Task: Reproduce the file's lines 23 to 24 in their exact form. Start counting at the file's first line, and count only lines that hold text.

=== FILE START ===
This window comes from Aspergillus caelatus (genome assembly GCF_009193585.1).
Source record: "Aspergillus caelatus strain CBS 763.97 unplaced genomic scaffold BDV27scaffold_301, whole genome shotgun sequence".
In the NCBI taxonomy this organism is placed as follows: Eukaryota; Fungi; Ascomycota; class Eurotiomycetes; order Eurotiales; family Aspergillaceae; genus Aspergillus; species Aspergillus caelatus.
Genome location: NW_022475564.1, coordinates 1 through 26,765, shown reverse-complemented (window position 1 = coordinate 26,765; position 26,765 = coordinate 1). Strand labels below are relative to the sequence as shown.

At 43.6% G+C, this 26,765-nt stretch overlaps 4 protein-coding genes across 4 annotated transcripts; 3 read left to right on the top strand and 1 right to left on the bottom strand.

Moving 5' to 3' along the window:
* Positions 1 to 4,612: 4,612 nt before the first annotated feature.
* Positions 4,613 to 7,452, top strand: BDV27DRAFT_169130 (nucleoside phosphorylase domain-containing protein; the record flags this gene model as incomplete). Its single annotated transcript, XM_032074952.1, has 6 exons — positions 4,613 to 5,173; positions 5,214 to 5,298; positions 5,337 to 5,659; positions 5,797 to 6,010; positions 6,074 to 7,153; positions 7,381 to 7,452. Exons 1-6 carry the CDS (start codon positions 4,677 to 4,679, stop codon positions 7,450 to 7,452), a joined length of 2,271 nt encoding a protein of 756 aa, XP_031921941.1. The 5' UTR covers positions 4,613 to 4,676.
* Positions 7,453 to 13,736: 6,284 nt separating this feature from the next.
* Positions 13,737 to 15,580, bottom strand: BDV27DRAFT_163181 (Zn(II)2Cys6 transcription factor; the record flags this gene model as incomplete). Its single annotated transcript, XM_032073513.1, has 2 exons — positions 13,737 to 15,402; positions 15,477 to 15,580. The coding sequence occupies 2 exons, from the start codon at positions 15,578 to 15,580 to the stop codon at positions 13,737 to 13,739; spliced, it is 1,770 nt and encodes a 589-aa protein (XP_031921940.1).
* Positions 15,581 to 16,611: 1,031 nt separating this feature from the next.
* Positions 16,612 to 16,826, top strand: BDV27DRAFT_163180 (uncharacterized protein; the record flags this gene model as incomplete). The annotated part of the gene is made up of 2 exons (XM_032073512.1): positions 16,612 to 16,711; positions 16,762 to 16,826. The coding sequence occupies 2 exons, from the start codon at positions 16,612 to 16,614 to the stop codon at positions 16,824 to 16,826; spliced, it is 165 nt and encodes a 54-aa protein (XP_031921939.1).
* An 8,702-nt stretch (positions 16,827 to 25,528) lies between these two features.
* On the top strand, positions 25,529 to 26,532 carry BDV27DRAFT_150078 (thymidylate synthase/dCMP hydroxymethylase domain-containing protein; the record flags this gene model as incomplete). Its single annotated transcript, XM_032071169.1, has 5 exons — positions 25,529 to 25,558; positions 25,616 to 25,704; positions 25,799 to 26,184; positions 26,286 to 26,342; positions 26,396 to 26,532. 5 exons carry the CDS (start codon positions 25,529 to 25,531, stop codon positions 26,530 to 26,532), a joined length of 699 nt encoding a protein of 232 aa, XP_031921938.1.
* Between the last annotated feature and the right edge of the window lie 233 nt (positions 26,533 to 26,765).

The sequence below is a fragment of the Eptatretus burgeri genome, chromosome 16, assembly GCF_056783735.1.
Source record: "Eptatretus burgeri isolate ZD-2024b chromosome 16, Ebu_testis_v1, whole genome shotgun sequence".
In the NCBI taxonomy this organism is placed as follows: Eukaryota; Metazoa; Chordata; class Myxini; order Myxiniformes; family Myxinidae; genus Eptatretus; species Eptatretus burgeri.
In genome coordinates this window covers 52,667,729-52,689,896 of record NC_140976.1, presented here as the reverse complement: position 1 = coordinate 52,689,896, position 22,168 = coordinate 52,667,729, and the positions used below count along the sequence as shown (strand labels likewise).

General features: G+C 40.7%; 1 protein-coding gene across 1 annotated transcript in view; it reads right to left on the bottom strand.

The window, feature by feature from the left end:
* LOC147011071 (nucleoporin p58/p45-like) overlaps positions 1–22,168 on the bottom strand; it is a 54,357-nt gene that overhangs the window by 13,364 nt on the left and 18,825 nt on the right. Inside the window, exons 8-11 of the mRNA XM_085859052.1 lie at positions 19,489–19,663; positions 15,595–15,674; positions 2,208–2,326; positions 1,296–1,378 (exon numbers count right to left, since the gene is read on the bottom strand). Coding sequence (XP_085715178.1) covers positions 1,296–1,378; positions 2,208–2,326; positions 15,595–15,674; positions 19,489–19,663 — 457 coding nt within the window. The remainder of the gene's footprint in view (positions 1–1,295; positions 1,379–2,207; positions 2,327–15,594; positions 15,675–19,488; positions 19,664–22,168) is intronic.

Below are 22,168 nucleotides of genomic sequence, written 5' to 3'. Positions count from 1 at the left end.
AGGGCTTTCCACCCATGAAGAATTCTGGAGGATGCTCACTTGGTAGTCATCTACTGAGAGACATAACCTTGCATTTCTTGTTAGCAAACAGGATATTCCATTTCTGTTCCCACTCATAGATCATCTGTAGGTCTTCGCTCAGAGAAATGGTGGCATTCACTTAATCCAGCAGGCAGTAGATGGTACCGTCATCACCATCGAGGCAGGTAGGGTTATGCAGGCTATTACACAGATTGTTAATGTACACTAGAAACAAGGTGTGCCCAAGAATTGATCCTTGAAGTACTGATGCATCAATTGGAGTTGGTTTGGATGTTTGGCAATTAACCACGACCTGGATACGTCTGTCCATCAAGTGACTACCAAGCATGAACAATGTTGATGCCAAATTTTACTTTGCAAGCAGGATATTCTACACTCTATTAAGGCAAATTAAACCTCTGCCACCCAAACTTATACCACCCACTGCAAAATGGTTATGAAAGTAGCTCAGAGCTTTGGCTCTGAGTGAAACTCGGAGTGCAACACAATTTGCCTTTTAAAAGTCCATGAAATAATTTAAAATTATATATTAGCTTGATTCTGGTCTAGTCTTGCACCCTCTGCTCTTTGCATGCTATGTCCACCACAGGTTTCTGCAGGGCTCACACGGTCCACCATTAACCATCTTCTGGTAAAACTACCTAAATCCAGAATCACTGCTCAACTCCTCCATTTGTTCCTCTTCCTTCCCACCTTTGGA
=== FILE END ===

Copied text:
Below are 22,168 nucleotides of genomic sequence, written 5' to 3'. Positions count from 1 at the left end.
AGGGCTTTCCACCCATGAAGAATTCTGGAGGATGCTCACTTGGTAGTCATCTACTGAGAGACATAACCTTGCATTTCTTGTTAGCAAACAGGATATTCCATTTCTGTTCCCACTCATAGATCATCTGTAGGTCTTCGCTCAGAGAAATGGTGGCATTCACTTAATCCAGCAGGCAGTAGATGGTACCGTCATCACCATCGAGGCAGGTAGGGTTATGCAGGCTATTACACAGATTGTTAATGTACACTAGAAACAAGGTGTGCCCAAGAATTGATCCTTGAAGTACTGATGCATCAATTGGAGTTGGTTTGGATGTTTGGCAATTAACCACGACCTGGATACGTCTGTCCATCAAGTGACTACCAAGCATGAACAATGTTGATGCCAAATTTTACTTTGCAAGCAGGATATTCTACACTCTATTAAGGCAAATTAAACCTCTGCCACCCAAACTTATACCACCCACTGCAAAATGGTTATGAAAGTAGCTCAGAGCTTTGGCTCTGAGTGAAACTCGGAGTGCAACACAATTTGCCTTTTAAAAGTCCATGAAATAATTTAAAATTATATATTAGCTTGATTCTGGTCTAGTCTTGCACCCTCTGCTCTTTGCATGCTATGTCCACCACAGGTTTCTGCAGGGCTCACACGGTCCACCATTAACCATCTTCTGGTAAAACTACCTAAATCCAGAATCACTGCTCAACTCCTCCATTTGTTCCTCTTCCTTCCCACCTTTGGA